The ABC's of Understanding Emotional Responses: Attunement, Brain State, and Connection
Child life specialists are often called upon to help children in the midst of upset. How can we better understand what’s behind these emotional responses? This presentation will examine the three brain states and how to interpret children’s emotional responses and employ new skills which strengthen attunement and build connection. Practical skills that demonstrate positive intent, composure, empathy, and encouragement will help participants build strong connections and attunement with children and families by applying knowledge of the brain state model.
Participants will be able to:
- Define the three basic states of brain function and behavioral characteristics of each state (survival, emotional, and executive state).Apply the brain state model to behaviors encountered in child life practice.
- Recognize skills to use with children when we want to help them gain composure during moments of upset.
- Examine ways in which to build attunement and connection with children in stressful situations.
Suggested Domain: Intervention
This webinar is part of our Emerging Professionals programming.
Ruthie Davis has been an adjunct instructor at Baylor University since 2013, teaching multiple child and family courses including: Child Development, Parenting, Individual Development & Family Relationships, and Child Life Theory & Practice. She holds a Bachelor of Science degree in Child & Family Studies from Baylor University and a Master of Arts degree in Counseling from the University of Mary Hardin-Baylor. Ruthie has been a Certified Child Life Specialist since 2003 and has worked in pediatric hospitals in both Dallas, TX and Temple, TX. She has leadership experience as both a child life supervisor and child life manager. Her clinical experiences include a variety of patient populations, including intensive care, emergency medicine, trauma, hematology/oncology, and with children of adult patients. She continues on staff as a child life specialist, working weekends at Children's Health in Dallas. Ruthie also worked as a preschool teacher at Baylor's Piper Center for Child Development & Family Studies from 2017-2018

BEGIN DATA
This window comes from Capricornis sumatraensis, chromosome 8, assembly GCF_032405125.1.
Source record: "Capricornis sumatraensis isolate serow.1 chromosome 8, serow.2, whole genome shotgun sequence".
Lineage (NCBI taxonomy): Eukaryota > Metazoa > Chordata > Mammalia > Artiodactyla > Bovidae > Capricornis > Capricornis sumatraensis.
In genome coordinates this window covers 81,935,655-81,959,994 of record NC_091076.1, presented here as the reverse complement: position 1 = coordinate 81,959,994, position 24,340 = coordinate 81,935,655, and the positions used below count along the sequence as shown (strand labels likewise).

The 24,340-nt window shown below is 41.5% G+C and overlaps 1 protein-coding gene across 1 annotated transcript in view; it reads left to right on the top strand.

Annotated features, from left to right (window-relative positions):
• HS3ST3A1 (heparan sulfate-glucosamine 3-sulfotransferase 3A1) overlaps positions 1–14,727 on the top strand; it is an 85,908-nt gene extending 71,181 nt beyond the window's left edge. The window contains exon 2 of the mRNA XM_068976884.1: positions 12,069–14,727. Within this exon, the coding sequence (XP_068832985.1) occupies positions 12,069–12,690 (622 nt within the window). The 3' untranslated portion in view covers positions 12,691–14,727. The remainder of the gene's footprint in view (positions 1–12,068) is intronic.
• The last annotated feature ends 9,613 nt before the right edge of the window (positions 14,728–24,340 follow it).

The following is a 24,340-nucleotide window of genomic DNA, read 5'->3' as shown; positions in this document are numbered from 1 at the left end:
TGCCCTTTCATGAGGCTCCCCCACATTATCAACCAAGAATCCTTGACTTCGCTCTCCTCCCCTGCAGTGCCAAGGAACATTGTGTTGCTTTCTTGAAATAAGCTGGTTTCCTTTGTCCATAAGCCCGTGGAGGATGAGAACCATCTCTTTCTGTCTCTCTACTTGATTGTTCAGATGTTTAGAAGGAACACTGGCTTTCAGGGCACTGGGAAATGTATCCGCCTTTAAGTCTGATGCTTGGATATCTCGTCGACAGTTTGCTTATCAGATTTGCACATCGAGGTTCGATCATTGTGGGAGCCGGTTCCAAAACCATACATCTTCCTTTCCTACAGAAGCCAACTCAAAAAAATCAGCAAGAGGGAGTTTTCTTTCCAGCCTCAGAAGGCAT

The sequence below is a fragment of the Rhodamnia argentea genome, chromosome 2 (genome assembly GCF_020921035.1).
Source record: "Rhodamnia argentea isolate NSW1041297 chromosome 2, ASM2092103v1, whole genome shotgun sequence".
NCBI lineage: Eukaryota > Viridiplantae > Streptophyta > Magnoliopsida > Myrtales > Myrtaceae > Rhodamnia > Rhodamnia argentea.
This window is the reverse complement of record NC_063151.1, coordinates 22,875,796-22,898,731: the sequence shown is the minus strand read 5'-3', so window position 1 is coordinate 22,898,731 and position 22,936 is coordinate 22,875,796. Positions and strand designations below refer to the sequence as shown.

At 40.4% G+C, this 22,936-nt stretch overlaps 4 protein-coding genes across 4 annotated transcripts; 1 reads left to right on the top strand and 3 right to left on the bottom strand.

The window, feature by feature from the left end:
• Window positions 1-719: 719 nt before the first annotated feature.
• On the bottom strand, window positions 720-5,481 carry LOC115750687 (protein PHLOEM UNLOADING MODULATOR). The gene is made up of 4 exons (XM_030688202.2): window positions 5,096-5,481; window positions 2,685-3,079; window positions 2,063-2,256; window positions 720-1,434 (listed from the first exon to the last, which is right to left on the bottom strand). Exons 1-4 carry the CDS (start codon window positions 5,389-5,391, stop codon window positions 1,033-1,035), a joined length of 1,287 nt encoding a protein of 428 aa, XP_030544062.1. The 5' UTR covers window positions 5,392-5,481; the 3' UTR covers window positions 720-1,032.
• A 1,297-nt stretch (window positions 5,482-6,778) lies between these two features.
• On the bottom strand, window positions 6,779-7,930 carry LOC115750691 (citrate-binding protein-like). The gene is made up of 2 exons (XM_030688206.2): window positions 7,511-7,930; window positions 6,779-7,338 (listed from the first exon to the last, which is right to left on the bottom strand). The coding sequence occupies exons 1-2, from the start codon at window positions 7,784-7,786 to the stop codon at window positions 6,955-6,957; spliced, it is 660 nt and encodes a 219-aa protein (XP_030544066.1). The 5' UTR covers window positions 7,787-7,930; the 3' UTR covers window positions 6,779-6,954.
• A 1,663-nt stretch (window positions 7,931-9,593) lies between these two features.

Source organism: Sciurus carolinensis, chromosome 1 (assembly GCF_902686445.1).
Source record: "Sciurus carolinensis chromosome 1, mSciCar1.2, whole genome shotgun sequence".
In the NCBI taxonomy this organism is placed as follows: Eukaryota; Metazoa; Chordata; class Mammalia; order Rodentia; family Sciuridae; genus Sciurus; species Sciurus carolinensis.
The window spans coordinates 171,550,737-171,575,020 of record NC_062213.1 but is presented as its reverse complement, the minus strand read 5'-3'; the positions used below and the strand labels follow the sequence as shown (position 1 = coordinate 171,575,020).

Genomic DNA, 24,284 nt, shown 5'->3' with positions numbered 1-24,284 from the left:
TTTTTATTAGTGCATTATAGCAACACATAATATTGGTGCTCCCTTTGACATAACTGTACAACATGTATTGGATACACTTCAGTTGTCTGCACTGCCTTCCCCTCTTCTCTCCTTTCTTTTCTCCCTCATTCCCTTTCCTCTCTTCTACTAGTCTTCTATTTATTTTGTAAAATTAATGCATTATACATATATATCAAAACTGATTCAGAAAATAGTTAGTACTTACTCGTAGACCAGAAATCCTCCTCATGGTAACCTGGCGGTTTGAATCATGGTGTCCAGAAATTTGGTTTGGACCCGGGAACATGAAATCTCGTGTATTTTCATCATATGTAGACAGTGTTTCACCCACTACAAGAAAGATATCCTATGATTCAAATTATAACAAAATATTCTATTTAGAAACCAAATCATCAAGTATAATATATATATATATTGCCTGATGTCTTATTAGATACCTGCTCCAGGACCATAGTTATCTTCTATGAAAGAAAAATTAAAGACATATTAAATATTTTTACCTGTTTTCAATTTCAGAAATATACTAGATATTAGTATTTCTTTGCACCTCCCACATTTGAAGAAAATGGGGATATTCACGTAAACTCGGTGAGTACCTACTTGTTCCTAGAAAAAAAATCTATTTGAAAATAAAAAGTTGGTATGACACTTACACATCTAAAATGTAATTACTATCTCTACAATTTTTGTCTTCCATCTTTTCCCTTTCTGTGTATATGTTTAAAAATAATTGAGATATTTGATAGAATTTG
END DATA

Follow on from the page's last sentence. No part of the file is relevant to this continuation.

Joyce Nuner has been an associate professor at Baylor University since 2006 in the Department of Family & Consumer Sciences, teaching multiple child and family courses including Prenatal & Infant Development, Children & Families with Special Needs, The Preschool Child, and Child Development. She holds a Bachelor of Science degree from Stephen F. Austin State University, a Master of Science degree from Stephen F. Austin State University, and a Ph.D. from Texas Women's University. She is largely involved with Baylor University's lab school, the Piper Center for Human Development & Family Studies. Joyce's interests include perinatal bereavement, early childhood education, and children with special needs.
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